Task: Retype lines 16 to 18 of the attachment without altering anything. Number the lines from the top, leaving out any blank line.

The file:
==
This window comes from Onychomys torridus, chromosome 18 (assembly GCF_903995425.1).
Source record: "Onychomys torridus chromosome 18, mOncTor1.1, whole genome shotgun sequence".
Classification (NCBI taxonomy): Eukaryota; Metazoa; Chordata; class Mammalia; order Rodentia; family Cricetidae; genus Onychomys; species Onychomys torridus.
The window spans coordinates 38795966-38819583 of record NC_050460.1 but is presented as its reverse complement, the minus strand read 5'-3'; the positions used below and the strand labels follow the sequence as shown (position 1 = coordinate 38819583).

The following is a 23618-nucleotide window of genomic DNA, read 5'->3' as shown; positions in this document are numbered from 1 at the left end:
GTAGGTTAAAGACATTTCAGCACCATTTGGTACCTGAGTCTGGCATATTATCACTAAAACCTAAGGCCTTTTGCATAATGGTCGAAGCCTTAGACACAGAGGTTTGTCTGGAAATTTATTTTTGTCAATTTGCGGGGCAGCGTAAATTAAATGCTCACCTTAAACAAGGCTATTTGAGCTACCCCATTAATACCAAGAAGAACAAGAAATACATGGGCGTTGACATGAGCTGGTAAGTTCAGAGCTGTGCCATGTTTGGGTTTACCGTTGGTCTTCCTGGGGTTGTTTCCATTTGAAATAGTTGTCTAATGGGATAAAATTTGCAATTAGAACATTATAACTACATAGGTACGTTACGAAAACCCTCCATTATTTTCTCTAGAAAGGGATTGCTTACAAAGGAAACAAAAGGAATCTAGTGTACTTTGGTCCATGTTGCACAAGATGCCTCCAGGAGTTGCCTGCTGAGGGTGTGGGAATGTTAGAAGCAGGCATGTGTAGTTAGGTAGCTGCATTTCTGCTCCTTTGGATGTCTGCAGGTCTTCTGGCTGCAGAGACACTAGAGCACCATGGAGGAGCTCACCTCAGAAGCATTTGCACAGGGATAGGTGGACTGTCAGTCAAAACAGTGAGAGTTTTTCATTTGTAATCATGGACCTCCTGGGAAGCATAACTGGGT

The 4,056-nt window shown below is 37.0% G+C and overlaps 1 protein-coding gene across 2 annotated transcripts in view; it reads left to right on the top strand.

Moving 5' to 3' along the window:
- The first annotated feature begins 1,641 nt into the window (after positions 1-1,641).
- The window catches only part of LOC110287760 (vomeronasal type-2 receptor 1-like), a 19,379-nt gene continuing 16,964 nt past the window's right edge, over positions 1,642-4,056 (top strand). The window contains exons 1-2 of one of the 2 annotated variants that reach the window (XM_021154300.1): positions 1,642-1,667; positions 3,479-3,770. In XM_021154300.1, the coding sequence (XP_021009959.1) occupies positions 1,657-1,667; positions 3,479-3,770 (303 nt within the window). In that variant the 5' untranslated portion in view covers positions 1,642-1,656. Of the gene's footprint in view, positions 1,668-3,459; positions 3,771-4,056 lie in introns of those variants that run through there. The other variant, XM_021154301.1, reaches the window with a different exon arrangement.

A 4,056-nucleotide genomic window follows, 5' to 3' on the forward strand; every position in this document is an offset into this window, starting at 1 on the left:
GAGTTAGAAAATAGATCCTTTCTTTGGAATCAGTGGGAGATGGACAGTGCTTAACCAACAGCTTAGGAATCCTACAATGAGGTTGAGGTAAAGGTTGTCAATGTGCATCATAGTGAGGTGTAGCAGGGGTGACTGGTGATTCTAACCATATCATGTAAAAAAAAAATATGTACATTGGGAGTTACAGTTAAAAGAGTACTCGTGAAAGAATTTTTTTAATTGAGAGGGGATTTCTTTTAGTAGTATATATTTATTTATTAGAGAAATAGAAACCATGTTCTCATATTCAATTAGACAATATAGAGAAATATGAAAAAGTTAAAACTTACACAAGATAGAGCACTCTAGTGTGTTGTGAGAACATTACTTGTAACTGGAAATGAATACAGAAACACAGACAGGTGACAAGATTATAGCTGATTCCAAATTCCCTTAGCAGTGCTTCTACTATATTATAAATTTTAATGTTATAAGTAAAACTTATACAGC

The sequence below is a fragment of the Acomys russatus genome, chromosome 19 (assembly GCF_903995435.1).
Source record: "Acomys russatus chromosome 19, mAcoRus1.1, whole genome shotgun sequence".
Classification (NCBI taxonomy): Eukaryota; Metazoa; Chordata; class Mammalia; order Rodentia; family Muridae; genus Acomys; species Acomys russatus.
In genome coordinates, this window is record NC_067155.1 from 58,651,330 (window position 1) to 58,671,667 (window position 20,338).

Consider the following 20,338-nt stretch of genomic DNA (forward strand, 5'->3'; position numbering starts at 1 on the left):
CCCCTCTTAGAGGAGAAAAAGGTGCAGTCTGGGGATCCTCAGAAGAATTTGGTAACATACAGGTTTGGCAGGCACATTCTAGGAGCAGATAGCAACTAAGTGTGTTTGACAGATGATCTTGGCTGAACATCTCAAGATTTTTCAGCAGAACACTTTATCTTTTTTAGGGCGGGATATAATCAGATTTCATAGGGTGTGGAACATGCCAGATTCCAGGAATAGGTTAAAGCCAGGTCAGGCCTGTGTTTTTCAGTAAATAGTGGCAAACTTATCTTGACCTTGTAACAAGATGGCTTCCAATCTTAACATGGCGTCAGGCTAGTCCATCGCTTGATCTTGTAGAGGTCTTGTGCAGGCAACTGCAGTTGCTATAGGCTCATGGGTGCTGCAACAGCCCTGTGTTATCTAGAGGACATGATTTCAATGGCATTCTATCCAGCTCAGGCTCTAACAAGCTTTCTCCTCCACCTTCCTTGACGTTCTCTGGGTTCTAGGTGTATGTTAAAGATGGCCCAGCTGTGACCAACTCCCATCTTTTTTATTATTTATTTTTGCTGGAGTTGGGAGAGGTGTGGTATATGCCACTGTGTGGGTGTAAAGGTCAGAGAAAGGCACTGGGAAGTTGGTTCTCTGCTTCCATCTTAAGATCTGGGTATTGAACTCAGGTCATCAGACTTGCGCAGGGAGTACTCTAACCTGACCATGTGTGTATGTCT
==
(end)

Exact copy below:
In genome coordinates, this window is record NC_067155.1 from 58,651,330 (window position 1) to 58,671,667 (window position 20,338).

Consider the following 20,338-nt stretch of genomic DNA (forward strand, 5'->3'; position numbering starts at 1 on the left):
CCCCTCTTAGAGGAGAAAAAGGTGCAGTCTGGGGATCCTCAGAAGAATTTGGTAACATACAGGTTTGGCAGGCACATTCTAGGAGCAGATAGCAACTAAGTGTGTTTGACAGATGATCTTGGCTGAACATCTCAAGATTTTTCAGCAGAACACTTTATCTTTTTTAGGGCGGGATATAATCAGATTTCATAGGGTGTGGAACATGCCAGATTCCAGGAATAGGTTAAAGCCAGGTCAGGCCTGTGTTTTTCAGTAAATAGTGGCAAACTTATCTTGACCTTGTAACAAGATGGCTTCCAATCTTAACATGGCGTCAGGCTAGTCCATCGCTTGATCTTGTAGAGGTCTTGTGCAGGCAACTGCAGTTGCTATAGGCTCATGGGTGCTGCAACAGCCCTGTGTTATCTAGAGGACATGATTTCAATGGCATTCTATCCAGCTCAGGCTCTAACAAGCTTTCTCCTCCACCTTCCTTGACGTTCTCTGGGTTCTAGGTGTATGTTAAAGATGGCCCAGCTGTGACCAACTCCCATCTTTTTTATTATTTATTTTTGCTGGAGTTGGGAGAGGTGTGGTATATGCCACTGTGTGGGTGTAAAGGTCAGAGAAAGGCACTGGGAAGTTGGTTCTCTGCTTCCATCTTAAGATCTGGGTATTGAACTCAGGTCATCAGACTTGCGCAGGGAGTACTCTAACCTGACCATGTGTGTATGTCT